is your favorite comedian and why?”) to topical conversation starters (“What do you hope to accomplish by the end of today’s meeting?”). ○ In addition, we set roles at the outset of each meeting (facilitator, time keeper, note taker). To encourage participation, we often randomize this role selection (“the person who had the most recent birthday is today’s facilitator”). Create different group arrangements for different activities. ● Rather than having employees divide into the same groups each time there is a break-out activity, create randomized or intentionally heterogeneous groups. This allows team members to engage with colleagues they normally may not have the opportunity to work with and learn from. ● For example, TLP created “Seasonal Squads.” ○ Seasonal Squads are groups composed of different team members which meet monthly in our All-Hands meetings to process organization-wide updates, discuss strategy, and share work. These groups have representatives from each team within the organization, and are maintained for an entire season. This allows team members to build cross-functional relationships and hear diverse perspectives from colleagues. Share agendas for meetings in advance, and utilize “pre-work” activities to prepare team members to engage. ● When working remotely, employees don’t run into each other in the hallways and have the chance to discuss and prepare for upcoming meetings in-person. In a remote setting, it is helpful to publish agendas 24 hours in advance to ensure everyone knows how to engage and what the expectations of each meeting will be. It also may be useful to ask attendees to complete a short “pre-work” assignment prior to the meeting to set expectations. ● At TLP our pre-work is clearly noted several days prior to meetings, and agendas are built with the assumption that pre-work is completed prior to each meeting. Schedule recurring meetings earlier in the week.. ● You may consider frontloading meetings earlier in the week to allow for more flexibility to do work and follow up with individuals later on. ● For example, we encourage teams to schedule their recurring meetings for Monday and Tuesday and reserve Wednesdays as “No Meeting” days. This allows team leads to share priorities and expectations for the week and gives individuals more time to complete work. Be creative with where meetings occur. ● It’s important to get a change of scenery when working remotely. ● For example, we encourage managers to take walks while holding informal check-ins with team members to help break up time spent on video conferences. This practice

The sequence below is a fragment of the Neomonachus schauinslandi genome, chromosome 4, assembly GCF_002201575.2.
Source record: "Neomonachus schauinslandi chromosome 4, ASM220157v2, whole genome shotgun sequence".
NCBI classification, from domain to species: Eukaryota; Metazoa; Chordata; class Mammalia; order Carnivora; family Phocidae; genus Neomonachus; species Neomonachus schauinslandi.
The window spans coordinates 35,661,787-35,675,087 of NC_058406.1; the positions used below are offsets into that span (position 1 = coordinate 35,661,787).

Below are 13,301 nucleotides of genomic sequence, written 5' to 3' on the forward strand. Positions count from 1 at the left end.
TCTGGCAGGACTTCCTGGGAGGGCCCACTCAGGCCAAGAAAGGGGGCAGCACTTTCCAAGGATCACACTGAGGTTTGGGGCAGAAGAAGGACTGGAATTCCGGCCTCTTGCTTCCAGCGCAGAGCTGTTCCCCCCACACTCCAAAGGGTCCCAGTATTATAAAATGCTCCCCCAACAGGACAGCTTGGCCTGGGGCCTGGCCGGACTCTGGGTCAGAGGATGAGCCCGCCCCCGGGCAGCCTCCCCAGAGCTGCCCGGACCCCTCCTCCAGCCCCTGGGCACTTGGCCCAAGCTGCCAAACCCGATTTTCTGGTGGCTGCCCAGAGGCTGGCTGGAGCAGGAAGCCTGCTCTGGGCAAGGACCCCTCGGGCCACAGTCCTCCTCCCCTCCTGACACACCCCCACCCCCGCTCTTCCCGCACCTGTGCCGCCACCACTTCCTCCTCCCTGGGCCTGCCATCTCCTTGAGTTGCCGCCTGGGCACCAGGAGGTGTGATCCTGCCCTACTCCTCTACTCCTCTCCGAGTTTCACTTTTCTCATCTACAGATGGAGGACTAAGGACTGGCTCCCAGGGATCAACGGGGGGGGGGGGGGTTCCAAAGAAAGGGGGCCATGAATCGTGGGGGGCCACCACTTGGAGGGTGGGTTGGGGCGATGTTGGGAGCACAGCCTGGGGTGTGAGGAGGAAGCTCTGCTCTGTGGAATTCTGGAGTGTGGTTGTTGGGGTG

requires that agendas have been reviewed in advance, and that there isn’t a computer needed to engage. ○ TLP implemented MoveSpring to create a space for fitness tracking and friendly competition among individuals and teams. This is important because it allows TLP to be intentional in work-life balance and wellness. Know your communication channels and norms. ● It’s helpful to have a wide variety of ways to communicate new information and share expectations with your organization. ● At TLP, we: ○ Send a Weekly Update each Wednesday giving each team an opportunity to share a specific aspect of their work and give visibility to the broader organization on their progress ○ Leverage informal channels (Slack, GChat, etc) where people can ask general questions that others might be able to answer ○ Hold Office Hours so that people can get questions answered by team leads and clear barriers quickly ● We have also developed norms when using various communication channels. We have: ○ Established time frames for when people can expect responses ○ Provided naming conventions for different document types, email titles, etc. ○ Bring colleagues from other teams into conversations early and often when their perspective or assistance may be required